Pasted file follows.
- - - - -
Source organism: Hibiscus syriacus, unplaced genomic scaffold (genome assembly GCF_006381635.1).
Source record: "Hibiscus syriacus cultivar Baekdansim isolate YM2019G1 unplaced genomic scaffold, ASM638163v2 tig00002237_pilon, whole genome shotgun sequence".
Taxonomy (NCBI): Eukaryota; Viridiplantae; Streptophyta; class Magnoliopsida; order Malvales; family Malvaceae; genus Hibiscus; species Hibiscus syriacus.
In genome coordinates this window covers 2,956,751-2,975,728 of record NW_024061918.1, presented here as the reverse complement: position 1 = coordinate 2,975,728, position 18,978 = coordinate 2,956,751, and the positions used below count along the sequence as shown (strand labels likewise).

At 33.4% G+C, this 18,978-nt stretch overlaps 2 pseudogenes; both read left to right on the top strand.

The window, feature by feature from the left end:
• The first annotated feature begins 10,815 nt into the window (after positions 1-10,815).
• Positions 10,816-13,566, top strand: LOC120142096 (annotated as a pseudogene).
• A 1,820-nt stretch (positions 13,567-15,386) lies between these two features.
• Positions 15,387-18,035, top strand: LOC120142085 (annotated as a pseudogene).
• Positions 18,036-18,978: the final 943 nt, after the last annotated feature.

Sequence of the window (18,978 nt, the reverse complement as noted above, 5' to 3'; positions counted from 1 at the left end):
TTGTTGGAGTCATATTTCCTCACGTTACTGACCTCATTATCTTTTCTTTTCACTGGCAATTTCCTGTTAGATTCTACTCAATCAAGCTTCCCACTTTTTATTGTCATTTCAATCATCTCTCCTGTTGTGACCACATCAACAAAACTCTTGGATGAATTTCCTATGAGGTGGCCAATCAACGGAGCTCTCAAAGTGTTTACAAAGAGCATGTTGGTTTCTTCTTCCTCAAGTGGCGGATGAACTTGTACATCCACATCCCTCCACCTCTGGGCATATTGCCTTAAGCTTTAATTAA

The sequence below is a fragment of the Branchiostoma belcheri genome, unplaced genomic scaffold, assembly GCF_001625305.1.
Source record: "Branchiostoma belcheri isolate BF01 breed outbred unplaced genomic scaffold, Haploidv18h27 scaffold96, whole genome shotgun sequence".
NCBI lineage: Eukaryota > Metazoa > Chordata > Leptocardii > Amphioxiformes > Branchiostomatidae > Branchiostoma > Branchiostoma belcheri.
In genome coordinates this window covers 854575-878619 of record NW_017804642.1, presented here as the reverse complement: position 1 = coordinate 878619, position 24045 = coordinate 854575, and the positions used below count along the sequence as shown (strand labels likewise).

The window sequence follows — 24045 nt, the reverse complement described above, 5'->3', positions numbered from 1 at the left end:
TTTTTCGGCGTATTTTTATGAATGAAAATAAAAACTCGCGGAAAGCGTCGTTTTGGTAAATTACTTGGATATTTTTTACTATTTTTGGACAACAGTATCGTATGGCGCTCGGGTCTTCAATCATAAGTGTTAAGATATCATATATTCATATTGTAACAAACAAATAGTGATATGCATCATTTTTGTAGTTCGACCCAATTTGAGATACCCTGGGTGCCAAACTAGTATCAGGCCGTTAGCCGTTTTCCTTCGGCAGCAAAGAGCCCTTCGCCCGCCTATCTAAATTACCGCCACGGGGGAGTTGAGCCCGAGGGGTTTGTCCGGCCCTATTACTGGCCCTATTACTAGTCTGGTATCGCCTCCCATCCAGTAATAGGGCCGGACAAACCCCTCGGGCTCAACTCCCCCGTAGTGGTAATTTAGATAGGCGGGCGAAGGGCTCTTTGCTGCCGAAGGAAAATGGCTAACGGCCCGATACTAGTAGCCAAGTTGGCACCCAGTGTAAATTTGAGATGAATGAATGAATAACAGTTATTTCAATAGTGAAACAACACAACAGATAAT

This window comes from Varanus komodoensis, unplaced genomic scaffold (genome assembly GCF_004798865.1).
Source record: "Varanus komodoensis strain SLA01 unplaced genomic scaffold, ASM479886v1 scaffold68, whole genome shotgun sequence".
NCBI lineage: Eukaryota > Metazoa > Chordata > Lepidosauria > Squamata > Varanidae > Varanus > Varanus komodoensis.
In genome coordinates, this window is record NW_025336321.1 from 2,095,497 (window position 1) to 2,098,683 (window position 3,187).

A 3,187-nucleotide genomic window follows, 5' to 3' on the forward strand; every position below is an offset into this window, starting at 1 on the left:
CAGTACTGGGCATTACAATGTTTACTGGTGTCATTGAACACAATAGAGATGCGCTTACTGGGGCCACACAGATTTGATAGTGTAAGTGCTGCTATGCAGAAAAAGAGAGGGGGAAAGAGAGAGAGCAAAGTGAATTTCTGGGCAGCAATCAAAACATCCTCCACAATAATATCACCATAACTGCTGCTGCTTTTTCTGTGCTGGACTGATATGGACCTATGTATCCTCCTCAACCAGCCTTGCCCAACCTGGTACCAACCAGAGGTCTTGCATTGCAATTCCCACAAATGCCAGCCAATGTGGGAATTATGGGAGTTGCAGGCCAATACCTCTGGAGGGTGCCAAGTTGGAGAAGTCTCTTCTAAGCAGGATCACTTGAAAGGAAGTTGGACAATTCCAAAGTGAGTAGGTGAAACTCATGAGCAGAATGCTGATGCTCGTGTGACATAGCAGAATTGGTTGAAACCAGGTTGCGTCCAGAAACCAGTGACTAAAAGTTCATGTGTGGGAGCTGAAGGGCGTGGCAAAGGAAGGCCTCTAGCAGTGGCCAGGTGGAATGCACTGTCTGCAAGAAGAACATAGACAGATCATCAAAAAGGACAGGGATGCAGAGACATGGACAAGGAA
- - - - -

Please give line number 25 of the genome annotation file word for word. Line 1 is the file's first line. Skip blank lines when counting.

CAGTACTGGGCATTACAATGTTTACTGGTGTCATTGAACACAATAGAGATGCGCTTACTGGGGCCACACAGATTTGATAGTGTAAGTGCTGCTATGCAGAAAAAGAGAGGGGGAAAGAGAGAGAGCAAAGTGAATTTCTGGGCAGCAATCAAAACATCCTCCACAATAATATCACCATAACTGCTGCTGCTTTTTCTGTGCTGGACTGATATGGACCTATGTATCCTCCTCAACCAGCCTTGCCCAACCTGGTACCAACCAGAGGTCTTGCATTGCAATTCCCACAAATGCCAGCCAATGTGGGAATTATGGGAGTTGCAGGCCAATACCTCTGGAGGGTGCCAAGTTGGAGAAGTCTCTTCTAAGCAGGATCACTTGAAAGGAAGTTGGACAATTCCAAAGTGAGTAGGTGAAACTCATGAGCAGAATGCTGATGCTCGTGTGACATAGCAGAATTGGTTGAAACCAGGTTGCGTCCAGAAACCAGTGACTAAAAGTTCATGTGTGGGAGCTGAAGGGCGTGGCAAAGGAAGGCCTCTAGCAGTGGCCAGGTGGAATGCACTGTCTGCAAGAAGAACATAGACAGATCATCAAAAAGGACAGGGATGCAGAGACATGGACAAGGAA